Past Event

Banking crises in the late 19th century in Germany and France: lessons for today

This Economic Policy Seminar discussed banking crises in the late 19th century and what they can teach us about today’s financial crisis. Two leading experts on banking history, Carsten Burhop from the University of Cologne and Max Planck Institute and Pierre-Cyrille Hautcoeur from the Paris School of Economics, presented recent findings on Germany and France. The presentation […]

Date: Jun 9 - Topic:

This Economic Policy Seminar discussed banking crises in the late 19th century and what they can teach us about today’s financial crisis.

Two leading experts on banking history, Carsten Burhop from the University of Cologne and Max Planck Institute and Pierre-Cyrille Hautcoeur from the Paris School of Economics, presented recent findings on Germany and France. The presentation on France focused on the emergence of the Banque de France as a lender of last resort: how it had to modify its policy and instruments in order to deal with potential systemic shocks, starting in 1882 and 1889. It analyzed how in 1882, a major stock exchange crash and the default of a very large bank led to a multi-year depression and how the Banque de France dealt with the shock as well as the shock of 1889, when another top bank was on the verge of failure. As regards Germany, the focus was on the 1873 crises, which saw a large number of German banks fail. It discussed the causes of the crises as well as the institutional and regulatory responses to the crisis. The presentations were discussed by Marie Donnay from the European Commission. Both presentations as well as the discussant have drawn parallels with today’s crisis and today’s regulatory response.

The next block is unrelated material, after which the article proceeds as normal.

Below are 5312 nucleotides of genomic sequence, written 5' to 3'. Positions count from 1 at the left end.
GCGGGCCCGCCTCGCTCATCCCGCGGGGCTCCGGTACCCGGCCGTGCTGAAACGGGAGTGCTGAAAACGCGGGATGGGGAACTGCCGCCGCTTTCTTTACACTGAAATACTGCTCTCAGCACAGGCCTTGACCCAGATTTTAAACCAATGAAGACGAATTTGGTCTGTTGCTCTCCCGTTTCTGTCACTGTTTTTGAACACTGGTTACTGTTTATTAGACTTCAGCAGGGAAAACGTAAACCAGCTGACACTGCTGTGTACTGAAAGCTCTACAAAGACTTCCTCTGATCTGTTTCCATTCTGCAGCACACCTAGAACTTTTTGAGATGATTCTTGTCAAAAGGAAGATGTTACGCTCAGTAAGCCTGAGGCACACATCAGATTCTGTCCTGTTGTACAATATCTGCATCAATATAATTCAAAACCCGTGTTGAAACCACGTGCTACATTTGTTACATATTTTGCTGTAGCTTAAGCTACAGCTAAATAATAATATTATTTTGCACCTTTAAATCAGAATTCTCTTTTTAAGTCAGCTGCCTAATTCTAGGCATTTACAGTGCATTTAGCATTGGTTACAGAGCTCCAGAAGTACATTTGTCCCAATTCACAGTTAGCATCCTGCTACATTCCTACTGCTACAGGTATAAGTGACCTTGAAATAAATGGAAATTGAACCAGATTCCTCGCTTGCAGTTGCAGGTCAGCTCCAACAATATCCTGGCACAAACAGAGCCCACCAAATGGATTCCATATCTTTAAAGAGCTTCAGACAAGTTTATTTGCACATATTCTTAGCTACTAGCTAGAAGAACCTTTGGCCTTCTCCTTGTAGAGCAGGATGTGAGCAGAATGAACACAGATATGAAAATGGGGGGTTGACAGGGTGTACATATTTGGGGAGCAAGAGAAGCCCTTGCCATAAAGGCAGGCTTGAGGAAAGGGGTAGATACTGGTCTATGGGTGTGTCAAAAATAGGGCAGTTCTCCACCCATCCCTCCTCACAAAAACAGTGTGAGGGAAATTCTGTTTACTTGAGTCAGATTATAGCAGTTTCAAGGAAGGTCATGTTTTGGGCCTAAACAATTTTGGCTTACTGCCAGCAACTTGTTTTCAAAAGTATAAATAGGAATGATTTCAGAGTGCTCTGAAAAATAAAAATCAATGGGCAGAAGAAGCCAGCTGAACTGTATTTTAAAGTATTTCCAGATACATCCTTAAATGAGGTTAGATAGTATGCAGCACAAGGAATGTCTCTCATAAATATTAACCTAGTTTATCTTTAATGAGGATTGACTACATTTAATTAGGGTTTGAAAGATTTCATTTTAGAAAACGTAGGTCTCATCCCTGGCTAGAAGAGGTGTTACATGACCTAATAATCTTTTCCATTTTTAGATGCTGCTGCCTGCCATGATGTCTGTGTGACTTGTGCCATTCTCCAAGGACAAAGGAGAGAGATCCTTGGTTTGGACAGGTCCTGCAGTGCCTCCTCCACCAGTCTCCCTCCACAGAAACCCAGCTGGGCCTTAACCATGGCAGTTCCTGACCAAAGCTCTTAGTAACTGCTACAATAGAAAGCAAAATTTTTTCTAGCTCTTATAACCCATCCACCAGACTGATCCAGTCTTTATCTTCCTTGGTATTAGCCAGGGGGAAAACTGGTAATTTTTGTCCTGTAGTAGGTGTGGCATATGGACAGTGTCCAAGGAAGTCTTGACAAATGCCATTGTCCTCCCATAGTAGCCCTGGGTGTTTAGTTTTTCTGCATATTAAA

The event was moderated by Bruegel Research Fellow Guntram Wolff.

Presentations

Carsten Burhop here
Pierre-Cyrille Hautcoeur here

Summary here